PDF document • 866.43 KB
Infographic: Transforming the ultra-poor’s lives
PDF document • 805.01 KB
Growth brief: Transforming the economic lives of the ultra-poor
PDF document • 389.66 KB
IGC/BRAC Ultra-poor Conference
Location: London School of Economics and Political Science
Search the hashtag #LSEultrapoor to see tweets related to this event
As the first of the newly adopted United Nation’s Sustainable Development Goals, eradicating extreme poverty constitutes a major challenge for governments and organisation across the globe entering the post-2015 era. Despite progress over the last few decades, a large proportion of the world’s population still remain in extreme poverty. These people, who are majority women, often lack both the necessary skills and capital to lift themselves out of poverty. Simultaneously, policies designed to address the necessities of the ultra-poor often fall short of reaching the people most in need. Any attempt to alleviate extreme poverty on a large scale must therefore consider a process that incentivises increases in both assets and skills for those in ultra-poverty over a long time horizon.
Through a ground breaking approach created by BRAC, a global international organisation, significant steps has already been taken towards financial inclusion and livelihood development targeting the ultra-poor.
- By addressing both the lack of assets and skills, this piece of social innovation seeks to develop possibilities for basic entrepreneurship for the ultra-poor, ultimately aiming to graduate them out of extreme poverty.
- Since its launch in Bangladesh in 2002, BRAC's 'Targeting the Ultra-poor' programme has reached 1.6 million households in Bangladesh. The model has been replicated by NGOs and governments in numerous countries in Africa, South Asia and Latin America.
- With the possibility for scaling up and reaching more of the world’s ultra-poor, the approach has the potential to successfully fulfil the new sustainable development goal.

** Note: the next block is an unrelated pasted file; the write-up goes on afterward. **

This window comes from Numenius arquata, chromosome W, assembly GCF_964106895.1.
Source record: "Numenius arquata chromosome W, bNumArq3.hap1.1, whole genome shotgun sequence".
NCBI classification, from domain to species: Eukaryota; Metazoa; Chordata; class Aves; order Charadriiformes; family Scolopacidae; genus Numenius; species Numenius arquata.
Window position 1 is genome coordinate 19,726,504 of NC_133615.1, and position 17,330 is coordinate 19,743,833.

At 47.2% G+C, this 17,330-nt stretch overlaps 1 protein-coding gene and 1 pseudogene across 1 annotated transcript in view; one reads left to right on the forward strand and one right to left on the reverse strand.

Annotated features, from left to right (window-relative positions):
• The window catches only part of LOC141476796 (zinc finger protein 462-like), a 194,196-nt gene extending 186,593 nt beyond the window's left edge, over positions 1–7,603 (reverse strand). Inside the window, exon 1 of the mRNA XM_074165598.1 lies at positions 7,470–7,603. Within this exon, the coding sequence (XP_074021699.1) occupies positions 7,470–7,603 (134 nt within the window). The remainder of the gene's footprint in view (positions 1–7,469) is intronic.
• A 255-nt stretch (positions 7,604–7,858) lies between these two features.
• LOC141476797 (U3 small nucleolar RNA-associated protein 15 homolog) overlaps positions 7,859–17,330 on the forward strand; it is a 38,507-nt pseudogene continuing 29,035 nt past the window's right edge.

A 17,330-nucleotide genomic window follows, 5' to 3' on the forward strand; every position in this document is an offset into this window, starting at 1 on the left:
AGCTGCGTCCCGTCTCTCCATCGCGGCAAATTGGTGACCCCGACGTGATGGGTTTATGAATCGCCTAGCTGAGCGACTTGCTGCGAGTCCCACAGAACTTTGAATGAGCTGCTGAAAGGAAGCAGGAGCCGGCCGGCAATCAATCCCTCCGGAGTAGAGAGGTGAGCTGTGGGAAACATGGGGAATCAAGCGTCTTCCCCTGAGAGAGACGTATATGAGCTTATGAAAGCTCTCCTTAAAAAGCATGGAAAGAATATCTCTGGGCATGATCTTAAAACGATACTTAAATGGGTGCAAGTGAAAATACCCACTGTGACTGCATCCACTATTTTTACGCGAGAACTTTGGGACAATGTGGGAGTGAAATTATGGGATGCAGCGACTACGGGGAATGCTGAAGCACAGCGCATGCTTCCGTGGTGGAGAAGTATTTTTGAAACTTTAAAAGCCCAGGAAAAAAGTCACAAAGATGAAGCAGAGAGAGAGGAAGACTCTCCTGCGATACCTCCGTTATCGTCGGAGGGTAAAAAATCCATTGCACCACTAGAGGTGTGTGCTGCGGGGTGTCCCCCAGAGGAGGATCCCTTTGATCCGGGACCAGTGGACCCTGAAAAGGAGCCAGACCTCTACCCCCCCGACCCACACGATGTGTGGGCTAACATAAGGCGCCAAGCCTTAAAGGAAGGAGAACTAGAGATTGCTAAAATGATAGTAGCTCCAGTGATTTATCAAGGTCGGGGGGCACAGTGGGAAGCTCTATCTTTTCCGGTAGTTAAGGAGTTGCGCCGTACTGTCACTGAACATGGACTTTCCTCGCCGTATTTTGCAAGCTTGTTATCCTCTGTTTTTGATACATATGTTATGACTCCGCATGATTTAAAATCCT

About the conference
This conference served to discuss and evaluate graduation approaches, looking at both short and long term effects of this type of policy intervention. In cooperation with leading economists the conference presented data on the effect of the programme so far and sought to unpack the mechanisms of the programme’s success. The conference debated the opportunities and risks of scaling up the programme and analyse the concerns moving forward seeking to answer questions like:
- What are the long term effects? What type of transfers work best – assets or cash?
- How important is the hands-on training and coaching component? How can this approach be integrated into national social protection schemes?
- Is the approach cost effective when compared with other approaches to addressing extreme poverty?
The conference was followed by this IGC public lecture.
For more information please contact email@example.com.
|0900-0945||“Eradicating Extreme Poverty: Ultra-poor Graduation as a Social Protection Tool”||Mushtaque Chowdhury (BRAC)|
|0945-1015||“Results from a long-run evaluation in Bangladesh”||Robin Burgess (IGC, LSE)|
|1015-1130||“The Design of Social Protection Programs for the Poor: In-Kind Asset Transfers versus Unconditional Cash Transfers”||Imran Rasul (University College London)|
|1015-1130||“Comparing assets versus cash transfers in social protection schemes”||Qazi Isa (Pakistan Poverty Alleviation Fund)|
|1145-1300||“Targeting the Ultra Poor in Ghana”||Abhijit Banerjee (MIT)|
|1345-1500||“Graduation in the longer term”||Oriana Bandiera (IGC, LSE)|
|1345-1500||“Targeting the Ultra Poor: Long Run Results” (Presentation not available for download)||Esther Duflo (MIT)|